Free PMC article Abstract Coronavirus disease (COVID)-19 caused by severe acute respiratory syndrome coronavirus 2 (SARS-CoV-2) infection has become a global pandemic disease that has social and economic chaos. An alternative mitigation strategy may involve the use of specific immunoglobulin (Ig)-Y derived from chicken eggs. Our study aimed to evaluate the neutralizing potential of specific IgY targeting S1, receptor-binding-domain (RBD) of spike glycoprotein and nucleocapsid (N) of SARS-CoV-2 to inhibit RBD and angiotensin-converting-enzyme-2 (ACE2) binding interaction. Hy-Line Brown laying hens were immunized with recombinant S1, RBD spike glycoprotein, and nucleocapsid (N) of SARS-CoV-2. The presence of specific S1,RBD,N-IgY in serum and egg yolk was verified by indirect enzyme-linked immunosorbent assay (ELISA). Specific S1,RBD,N-IgY was purified and characterized from egg yolk using sodium-dodecyl-sulfate-polyacrylamide-gel-electrophoresis (SDS-PAGE), and was subsequently evaluated for inhibition of the RBD-ACE2 binding interaction in vitro. Specific IgY was present in serum at 1 week post-initial immunization (p.i.i), whereas its present in egg yolk was confirmed at 4 weeks p.i.i. Specific S1,RBD,N-IgY in serum was able to inhibit RBD-ACE2 binding interaction between 4 and 15 weeks p.i.i. The results of the SDS-PAGE revealed the presence of bands with molecular weights of 180 kDa, indicating the presence of whole IgY. Our results demonstrated that S1,RBD,N-IgY was able to inhibit RBD-ACE2 binding interaction in vitro, suggesting its potential use in blocking virus entry. Our study also demonstrated proof-of-concept that laying hens were able to produce this specific IgY, which could block the viral binding and large production of this specific IgY is feasible. Keywords: Angiotensin-converting-enzyme-2; Binding interaction; Immunoglobulin Y; Laying hens; Receptor-binding-domain; SARS-CoV-2. Copyright © 2022 Elsevier B.V. All rights reserved. Conflict of interest statement Declaration of Competing Interest The authors declare that they have no known competing financial interests or personal relationships that could have appeared to influence the work reported in this paper.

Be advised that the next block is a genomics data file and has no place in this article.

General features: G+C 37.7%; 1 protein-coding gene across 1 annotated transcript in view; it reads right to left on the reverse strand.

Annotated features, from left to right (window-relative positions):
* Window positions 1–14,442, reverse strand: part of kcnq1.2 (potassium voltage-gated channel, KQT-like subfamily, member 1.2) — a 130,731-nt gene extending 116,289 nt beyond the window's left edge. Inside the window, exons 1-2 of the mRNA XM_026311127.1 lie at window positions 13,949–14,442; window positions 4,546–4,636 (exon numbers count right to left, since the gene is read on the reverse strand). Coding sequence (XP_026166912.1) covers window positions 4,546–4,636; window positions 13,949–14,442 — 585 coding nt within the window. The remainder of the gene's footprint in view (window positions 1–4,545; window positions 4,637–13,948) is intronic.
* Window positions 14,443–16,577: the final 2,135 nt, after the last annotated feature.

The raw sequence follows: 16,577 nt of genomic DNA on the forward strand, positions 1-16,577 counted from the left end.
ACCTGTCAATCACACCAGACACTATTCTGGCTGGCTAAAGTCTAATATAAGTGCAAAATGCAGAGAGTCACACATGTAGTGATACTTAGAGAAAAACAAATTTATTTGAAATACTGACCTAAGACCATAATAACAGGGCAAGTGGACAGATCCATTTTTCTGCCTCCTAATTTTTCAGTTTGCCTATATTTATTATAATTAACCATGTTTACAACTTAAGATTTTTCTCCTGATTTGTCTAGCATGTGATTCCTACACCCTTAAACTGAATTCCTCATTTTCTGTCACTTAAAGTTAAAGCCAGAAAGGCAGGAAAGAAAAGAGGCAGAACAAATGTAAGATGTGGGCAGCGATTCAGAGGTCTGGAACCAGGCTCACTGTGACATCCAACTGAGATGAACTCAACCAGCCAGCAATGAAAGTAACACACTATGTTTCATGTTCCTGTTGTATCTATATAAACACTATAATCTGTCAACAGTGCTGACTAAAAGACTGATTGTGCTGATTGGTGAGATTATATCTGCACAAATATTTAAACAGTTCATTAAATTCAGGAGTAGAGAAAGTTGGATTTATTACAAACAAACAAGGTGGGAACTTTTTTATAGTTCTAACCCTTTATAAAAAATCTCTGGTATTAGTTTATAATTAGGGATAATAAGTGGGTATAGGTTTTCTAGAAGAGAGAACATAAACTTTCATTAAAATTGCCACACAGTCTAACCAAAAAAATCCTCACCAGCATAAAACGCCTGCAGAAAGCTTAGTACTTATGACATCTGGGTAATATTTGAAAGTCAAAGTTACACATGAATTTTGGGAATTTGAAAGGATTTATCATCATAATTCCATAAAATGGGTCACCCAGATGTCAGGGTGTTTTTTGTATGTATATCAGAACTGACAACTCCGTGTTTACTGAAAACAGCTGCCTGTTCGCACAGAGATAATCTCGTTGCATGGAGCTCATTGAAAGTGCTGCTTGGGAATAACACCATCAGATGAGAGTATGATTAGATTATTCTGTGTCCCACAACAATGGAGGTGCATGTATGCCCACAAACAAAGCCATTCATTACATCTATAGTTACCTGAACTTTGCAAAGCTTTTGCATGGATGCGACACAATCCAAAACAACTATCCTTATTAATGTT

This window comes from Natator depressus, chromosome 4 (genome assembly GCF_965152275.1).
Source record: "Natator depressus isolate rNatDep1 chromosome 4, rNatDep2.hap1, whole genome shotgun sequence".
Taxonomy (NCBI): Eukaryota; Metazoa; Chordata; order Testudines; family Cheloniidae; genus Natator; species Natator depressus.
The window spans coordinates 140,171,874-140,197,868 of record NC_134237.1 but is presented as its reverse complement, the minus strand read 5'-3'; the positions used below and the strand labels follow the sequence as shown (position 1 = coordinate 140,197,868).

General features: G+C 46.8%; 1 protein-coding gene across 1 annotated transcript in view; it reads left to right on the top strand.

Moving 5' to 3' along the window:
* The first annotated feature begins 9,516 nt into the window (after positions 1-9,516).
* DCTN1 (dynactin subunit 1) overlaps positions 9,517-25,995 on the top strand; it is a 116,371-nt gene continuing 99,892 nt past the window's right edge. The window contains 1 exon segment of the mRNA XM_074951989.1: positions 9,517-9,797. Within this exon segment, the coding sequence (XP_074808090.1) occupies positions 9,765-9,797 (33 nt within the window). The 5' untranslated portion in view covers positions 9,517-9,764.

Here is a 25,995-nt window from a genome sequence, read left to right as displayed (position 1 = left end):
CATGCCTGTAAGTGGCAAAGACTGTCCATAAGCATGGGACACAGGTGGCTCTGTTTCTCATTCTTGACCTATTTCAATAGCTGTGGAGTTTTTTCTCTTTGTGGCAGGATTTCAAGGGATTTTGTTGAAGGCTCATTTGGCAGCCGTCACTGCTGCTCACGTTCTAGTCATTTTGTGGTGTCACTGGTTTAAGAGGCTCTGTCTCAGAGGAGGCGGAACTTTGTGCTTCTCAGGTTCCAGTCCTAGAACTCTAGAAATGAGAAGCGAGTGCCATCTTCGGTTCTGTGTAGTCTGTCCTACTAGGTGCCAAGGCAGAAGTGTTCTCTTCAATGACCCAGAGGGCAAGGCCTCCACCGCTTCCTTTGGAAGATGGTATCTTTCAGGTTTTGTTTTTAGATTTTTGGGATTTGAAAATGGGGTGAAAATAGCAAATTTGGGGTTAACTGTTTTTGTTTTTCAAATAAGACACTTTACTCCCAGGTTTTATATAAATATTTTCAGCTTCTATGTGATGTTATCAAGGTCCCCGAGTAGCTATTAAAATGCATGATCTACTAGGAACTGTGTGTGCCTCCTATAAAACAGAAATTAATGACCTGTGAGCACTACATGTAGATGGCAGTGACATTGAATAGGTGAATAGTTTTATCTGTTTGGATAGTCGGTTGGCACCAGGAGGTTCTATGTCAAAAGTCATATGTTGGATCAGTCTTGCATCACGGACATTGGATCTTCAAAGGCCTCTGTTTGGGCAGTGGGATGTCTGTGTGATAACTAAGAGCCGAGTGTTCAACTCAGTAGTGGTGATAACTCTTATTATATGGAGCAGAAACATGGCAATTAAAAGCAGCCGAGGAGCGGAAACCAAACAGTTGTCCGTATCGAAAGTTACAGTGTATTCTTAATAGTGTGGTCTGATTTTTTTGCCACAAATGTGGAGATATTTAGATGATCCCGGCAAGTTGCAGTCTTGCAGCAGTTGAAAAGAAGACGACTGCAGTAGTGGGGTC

• PMID: 34706134

  • PMCID: PMC8657347

  • DOI: 10.1111/jam.15340

Free PMC article Abstract Aims: COVID-19 pandemic caused by SARS-CoV-2 has become a public health crisis worldwide. In this study, we aimed at demonstrating the neutralizing potential of the IgY produced after immunizing chicken with a recombinant SARS-CoV-2 spike protein S1 subunit. Methods and results: E. coli BL21 carrying plasmid pET28a-S1 was induced with IPTG for the expression of SARS-CoV-2 S1 protein. The recombinant His-tagged S1 was purified and verified by SDS-PAGE, Western blot and biolayer interferometry (BLI) assay. Then S1 protein emulsified with Freund’s adjuvant was used to immunize layer chickens. Specific IgY against S1 (S1-IgY) produced from egg yolks of these chickens exhibited a high titer (1:25,600) and a strong binding affinity to S1 (KD = 318 nmol L-1 ). The neutralizing ability of S1-IgY was quantified by a SARS-CoV-2 pseudotyped virus-based neutralization assay with an IC50 value of 0.99 mg ml-1 . In addition, S1-IgY exhibited a strong ability in blocking the binding of SARS-CoV-2 S1 to hACE2, and it could partially compete with hACE2 for the binding sites on S1 by BLI assays. Conclusions: We demonstrated here that after immunization of chickens with our recombinant S1 protein, IgY neutralizing antibodies were generated against the SARS-CoV-2 spike protein S1 subunit; therefore, showing the potential use of IgY to block the entry of this virus. Significance and impact of the study: IgY targeting S1 subunit of SARS-CoV-2 could be a promising candidate for pre- and post-exposure prophylaxis or treatment of COVID-19. Administration of IgY-based oral preparation, oral or nasal spray may have profound implications for blocking SARS-CoV-2. © 2021 The Society for Applied Microbiology.

But wait, there’s more! Here’s another study showing the exact same thing, all of these are documented, no one just did the work to look into this, and now we have a massive egg shortage? How much coincidence do you believe in anymore?